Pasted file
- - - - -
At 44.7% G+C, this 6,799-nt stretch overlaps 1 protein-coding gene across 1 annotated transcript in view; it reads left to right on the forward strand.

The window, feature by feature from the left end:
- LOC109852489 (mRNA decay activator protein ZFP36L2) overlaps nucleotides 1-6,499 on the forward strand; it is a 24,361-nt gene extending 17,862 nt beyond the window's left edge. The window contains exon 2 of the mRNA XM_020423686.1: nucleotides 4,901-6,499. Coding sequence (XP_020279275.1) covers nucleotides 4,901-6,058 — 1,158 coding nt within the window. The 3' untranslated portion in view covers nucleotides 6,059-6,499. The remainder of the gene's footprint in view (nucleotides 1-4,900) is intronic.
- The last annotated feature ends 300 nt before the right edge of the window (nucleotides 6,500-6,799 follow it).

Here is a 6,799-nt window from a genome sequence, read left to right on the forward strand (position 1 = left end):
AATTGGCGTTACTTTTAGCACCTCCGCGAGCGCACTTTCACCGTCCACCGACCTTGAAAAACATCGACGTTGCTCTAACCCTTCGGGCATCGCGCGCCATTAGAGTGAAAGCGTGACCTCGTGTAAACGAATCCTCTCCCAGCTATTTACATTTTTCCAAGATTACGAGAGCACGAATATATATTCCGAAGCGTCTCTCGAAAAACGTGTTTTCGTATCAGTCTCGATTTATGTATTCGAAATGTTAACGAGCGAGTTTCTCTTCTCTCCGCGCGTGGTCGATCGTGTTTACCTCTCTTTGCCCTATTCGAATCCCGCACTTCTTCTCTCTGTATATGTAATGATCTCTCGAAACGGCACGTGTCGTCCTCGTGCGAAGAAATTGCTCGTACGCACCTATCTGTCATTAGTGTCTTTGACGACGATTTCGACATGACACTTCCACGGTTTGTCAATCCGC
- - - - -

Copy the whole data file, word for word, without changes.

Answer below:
At 44.7% G+C, this 6,799-nt stretch overlaps 1 protein-coding gene across 1 annotated transcript in view; it reads left to right on the forward strand.

The window, feature by feature from the left end:
- LOC109852489 (mRNA decay activator protein ZFP36L2) overlaps nucleotides 1-6,499 on the forward strand; it is a 24,361-nt gene extending 17,862 nt beyond the window's left edge. The window contains exon 2 of the mRNA XM_020423686.1: nucleotides 4,901-6,499. Coding sequence (XP_020279275.1) covers nucleotides 4,901-6,058 — 1,158 coding nt within the window. The 3' untranslated portion in view covers nucleotides 6,059-6,499. The remainder of the gene's footprint in view (nucleotides 1-4,900) is intronic.
- The last annotated feature ends 300 nt before the right edge of the window (nucleotides 6,500-6,799 follow it).

Here is a 6,799-nt window from a genome sequence, read left to right on the forward strand (position 1 = left end):
AATTGGCGTTACTTTTAGCACCTCCGCGAGCGCACTTTCACCGTCCACCGACCTTGAAAAACATCGACGTTGCTCTAACCCTTCGGGCATCGCGCGCCATTAGAGTGAAAGCGTGACCTCGTGTAAACGAATCCTCTCCCAGCTATTTACATTTTTCCAAGATTACGAGAGCACGAATATATATTCCGAAGCGTCTCTCGAAAAACGTGTTTTCGTATCAGTCTCGATTTATGTATTCGAAATGTTAACGAGCGAGTTTCTCTTCTCTCCGCGCGTGGTCGATCGTGTTTACCTCTCTTTGCCCTATTCGAATCCCGCACTTCTTCTCTCTGTATATGTAATGATCTCTCGAAACGGCACGTGTCGTCCTCGTGCGAAGAAATTGCTCGTACGCACCTATCTGTCATTAGTGTCTTTGACGACGATTTCGACATGACACTTCCACGGTTTGTCAATCCGC